Lifting Heavy Weights, Safely

June 22, 2020
Welcome back! This week: More of our 6 Key Ways Weight Room Monitoring Can Help Return Athletes to Play with our fourth installment: Lifting Heavy Weights, Safely. Lifting heavy is necessary, but it is important to lift heavy weights safely in a way that adheres to the athletes’ capabilities daily, velocity can help dictate load, read on for more!
Lift Heavy Weights Safely, Perch, Velocity Based Training


Lifting heavy weights is important. It develops key performance attributes that athletes need to perform their sports and prevent injury on the field. The closer an individual gets to their 1RM, the greater risk for injury. Everyone can benefit if nearing the “danger zone” is approached with more accuracy. Coaches can tell their athletes to lift at 0.3 m/s (around 95% of 1RM), and if they never dip below that number, a coach can be certain they aren’t putting their athletes at risk.

I can keep kids with less experience at different speeds and weights for longer to ensure they are proficient at the movement and have a quality base before I progress them and focus on something else.

Brandon Golden, Assistant Strength & Conditioning Coach, Eastern Carolina University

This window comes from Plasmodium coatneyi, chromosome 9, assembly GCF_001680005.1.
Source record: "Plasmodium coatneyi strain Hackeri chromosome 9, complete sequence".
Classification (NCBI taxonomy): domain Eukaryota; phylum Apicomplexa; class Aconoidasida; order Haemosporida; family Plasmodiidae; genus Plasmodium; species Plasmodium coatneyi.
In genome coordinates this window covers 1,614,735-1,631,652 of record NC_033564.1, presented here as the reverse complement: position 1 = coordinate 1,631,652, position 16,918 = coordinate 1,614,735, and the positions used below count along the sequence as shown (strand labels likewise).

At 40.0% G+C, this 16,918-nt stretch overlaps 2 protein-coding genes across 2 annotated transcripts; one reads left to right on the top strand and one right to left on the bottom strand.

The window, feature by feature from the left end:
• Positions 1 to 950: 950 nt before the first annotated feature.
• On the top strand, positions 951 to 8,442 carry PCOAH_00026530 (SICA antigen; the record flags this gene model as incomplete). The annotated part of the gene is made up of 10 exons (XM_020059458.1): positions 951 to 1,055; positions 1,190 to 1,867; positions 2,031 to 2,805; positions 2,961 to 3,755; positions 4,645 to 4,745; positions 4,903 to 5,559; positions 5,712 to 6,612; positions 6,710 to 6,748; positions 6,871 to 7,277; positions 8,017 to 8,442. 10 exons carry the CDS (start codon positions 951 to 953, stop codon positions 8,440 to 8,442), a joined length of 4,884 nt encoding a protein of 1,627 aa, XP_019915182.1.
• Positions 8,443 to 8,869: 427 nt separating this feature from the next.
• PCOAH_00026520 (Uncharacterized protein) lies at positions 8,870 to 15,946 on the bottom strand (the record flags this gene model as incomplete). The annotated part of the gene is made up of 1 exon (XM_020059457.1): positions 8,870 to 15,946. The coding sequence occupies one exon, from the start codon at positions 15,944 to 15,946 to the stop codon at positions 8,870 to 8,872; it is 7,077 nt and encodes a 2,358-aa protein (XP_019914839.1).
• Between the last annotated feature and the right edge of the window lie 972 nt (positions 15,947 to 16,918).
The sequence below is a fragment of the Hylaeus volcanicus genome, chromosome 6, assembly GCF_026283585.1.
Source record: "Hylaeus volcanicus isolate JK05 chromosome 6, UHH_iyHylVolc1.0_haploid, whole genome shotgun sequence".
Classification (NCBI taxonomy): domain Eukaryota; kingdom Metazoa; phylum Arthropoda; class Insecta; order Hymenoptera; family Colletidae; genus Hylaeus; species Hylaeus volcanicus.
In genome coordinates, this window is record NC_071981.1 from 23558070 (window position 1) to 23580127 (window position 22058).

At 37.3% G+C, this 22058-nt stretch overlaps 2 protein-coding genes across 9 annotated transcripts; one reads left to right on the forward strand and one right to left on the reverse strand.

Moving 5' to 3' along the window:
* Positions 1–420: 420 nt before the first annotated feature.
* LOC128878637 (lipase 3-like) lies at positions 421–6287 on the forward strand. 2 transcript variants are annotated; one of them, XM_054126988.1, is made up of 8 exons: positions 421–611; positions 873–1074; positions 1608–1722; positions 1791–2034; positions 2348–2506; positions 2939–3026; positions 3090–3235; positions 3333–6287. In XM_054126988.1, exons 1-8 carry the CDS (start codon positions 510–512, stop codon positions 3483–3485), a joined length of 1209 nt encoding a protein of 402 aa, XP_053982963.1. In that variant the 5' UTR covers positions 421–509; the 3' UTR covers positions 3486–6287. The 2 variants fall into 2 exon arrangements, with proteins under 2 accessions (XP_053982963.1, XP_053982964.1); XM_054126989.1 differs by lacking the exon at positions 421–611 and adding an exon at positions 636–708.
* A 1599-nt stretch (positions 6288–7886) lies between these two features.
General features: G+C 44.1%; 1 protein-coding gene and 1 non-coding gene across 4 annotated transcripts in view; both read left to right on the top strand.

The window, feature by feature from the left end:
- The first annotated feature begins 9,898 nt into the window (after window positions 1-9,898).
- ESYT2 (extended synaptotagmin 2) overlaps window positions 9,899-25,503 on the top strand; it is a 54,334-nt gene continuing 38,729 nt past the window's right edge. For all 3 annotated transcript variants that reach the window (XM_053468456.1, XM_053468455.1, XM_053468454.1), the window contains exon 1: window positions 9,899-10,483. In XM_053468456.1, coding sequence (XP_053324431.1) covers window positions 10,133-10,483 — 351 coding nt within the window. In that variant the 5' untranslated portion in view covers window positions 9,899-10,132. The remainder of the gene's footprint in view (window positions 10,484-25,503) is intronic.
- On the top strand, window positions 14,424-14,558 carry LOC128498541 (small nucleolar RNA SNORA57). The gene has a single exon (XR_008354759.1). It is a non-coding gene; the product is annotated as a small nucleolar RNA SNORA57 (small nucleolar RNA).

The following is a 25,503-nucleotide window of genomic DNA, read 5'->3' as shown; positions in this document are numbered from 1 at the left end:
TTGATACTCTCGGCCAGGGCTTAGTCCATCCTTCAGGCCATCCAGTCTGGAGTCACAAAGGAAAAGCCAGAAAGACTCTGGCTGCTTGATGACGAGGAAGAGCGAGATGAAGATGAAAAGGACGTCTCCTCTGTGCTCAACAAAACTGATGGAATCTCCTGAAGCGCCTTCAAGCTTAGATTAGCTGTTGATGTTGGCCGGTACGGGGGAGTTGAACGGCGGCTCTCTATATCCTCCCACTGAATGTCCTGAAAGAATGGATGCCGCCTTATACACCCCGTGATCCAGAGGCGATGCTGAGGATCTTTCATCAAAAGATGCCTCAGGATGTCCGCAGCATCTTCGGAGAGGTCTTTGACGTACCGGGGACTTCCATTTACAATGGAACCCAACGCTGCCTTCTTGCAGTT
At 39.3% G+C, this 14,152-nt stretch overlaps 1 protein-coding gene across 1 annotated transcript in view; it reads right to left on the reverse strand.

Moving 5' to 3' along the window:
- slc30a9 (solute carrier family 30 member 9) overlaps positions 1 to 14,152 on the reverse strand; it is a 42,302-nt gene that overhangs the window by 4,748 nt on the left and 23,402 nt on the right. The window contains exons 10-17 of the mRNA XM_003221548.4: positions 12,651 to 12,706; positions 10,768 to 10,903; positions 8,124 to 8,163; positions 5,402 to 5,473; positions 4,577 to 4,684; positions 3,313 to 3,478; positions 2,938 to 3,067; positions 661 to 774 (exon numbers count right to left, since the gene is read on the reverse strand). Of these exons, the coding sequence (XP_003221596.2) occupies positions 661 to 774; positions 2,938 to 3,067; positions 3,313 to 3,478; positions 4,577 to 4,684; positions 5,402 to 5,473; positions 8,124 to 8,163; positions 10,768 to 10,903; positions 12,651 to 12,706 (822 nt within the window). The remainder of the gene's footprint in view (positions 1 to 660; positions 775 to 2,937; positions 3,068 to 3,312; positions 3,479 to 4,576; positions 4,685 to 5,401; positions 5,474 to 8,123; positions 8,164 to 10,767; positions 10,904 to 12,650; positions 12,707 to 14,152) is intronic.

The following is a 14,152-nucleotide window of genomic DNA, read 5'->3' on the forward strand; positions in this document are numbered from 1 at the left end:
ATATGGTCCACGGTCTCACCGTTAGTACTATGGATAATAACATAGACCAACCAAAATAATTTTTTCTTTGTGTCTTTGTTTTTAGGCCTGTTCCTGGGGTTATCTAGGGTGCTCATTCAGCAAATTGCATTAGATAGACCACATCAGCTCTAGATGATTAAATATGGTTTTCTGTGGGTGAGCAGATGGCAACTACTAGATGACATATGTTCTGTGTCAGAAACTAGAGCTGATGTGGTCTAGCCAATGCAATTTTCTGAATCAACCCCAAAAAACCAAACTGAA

In a blog post about VBT and Max Strength a few months ago, we wrote the following: Velocity Based Training is not moving the implement as fast as possible at all times. It is moving the implement with as much intent or effort as possible at all times. VBT is not exclusively moving sub-maximal loads at maximal speeds. It is optimizing bar speed at varying loads based on specific traits and desired adaptations. VBT is not just velocity-based. It is intent-based [12].

Providing axial loads can help prepare athletes for greater impact on the field, in short: lifting heavy is necessary for overall athletic development. By using velocity and velocity zones, you can ensure the quality you are training for is the quality you are getting. If you profile your athletes (using the protocol below) you will be able to infer a minimum velocity threshold (MVT) for each exercise and know how slow is too slow (and therefore how heavy is too heavy). So go forth and lift heavy weights safely! And use velocity zones to make sure the adaptations will be your desired outcome.


More posts in our Return to Play series


Keep checking back for more velocity based training content, tips, tricks, and tools. And don’t forget to follow us on Twitter , Instagram and Linkedin and like us on Facebook .

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